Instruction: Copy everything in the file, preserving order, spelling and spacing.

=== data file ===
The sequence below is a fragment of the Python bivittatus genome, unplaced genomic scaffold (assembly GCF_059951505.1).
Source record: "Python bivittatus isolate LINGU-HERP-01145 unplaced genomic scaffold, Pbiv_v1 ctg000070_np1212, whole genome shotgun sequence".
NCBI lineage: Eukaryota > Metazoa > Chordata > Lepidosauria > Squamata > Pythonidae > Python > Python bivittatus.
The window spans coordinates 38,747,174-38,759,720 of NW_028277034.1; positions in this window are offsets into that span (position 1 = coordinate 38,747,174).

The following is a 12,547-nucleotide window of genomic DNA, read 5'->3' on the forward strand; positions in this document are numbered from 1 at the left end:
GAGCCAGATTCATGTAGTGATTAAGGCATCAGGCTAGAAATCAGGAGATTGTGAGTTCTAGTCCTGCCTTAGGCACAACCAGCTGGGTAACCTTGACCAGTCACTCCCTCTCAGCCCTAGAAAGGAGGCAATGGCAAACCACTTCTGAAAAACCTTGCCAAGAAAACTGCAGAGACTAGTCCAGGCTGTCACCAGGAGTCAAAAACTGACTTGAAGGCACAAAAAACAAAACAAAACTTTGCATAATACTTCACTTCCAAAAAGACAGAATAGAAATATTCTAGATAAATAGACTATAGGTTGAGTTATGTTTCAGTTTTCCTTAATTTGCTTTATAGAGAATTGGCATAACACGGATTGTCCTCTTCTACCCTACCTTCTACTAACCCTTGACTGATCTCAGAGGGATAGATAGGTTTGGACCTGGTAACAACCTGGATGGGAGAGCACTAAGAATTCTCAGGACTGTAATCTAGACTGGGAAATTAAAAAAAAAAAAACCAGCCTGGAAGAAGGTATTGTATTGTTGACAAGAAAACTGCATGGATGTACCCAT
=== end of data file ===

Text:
The sequence below is a fragment of the Python bivittatus genome, unplaced genomic scaffold (assembly GCF_059951505.1).
Source record: "Python bivittatus isolate LINGU-HERP-01145 unplaced genomic scaffold, Pbiv_v1 ctg000070_np1212, whole genome shotgun sequence".
NCBI lineage: Eukaryota > Metazoa > Chordata > Lepidosauria > Squamata > Pythonidae > Python > Python bivittatus.
The window spans coordinates 38,747,174-38,759,720 of NW_028277034.1; positions in this window are offsets into that span (position 1 = coordinate 38,747,174).

The following is a 12,547-nucleotide window of genomic DNA, read 5'->3' on the forward strand; positions in this document are numbered from 1 at the left end:
GAGCCAGATTCATGTAGTGATTAAGGCATCAGGCTAGAAATCAGGAGATTGTGAGTTCTAGTCCTGCCTTAGGCACAACCAGCTGGGTAACCTTGACCAGTCACTCCCTCTCAGCCCTAGAAAGGAGGCAATGGCAAACCACTTCTGAAAAACCTTGCCAAGAAAACTGCAGAGACTAGTCCAGGCTGTCACCAGGAGTCAAAAACTGACTTGAAGGCACAAAAAACAAAACAAAACTTTGCATAATACTTCACTTCCAAAAAGACAGAATAGAAATATTCTAGATAAATAGACTATAGGTTGAGTTATGTTTCAGTTTTCCTTAATTTGCTTTATAGAGAATTGGCATAACACGGATTGTCCTCTTCTACCCTACCTTCTACTAACCCTTGACTGATCTCAGAGGGATAGATAGGTTTGGACCTGGTAACAACCTGGATGGGAGAGCACTAAGAATTCTCAGGACTGTAATCTAGACTGGGAAATTAAAAAAAAAAAAACCAGCCTGGAAGAAGGTATTGTATTGTTGACAAGAAAACTGCATGGATGTACCCAT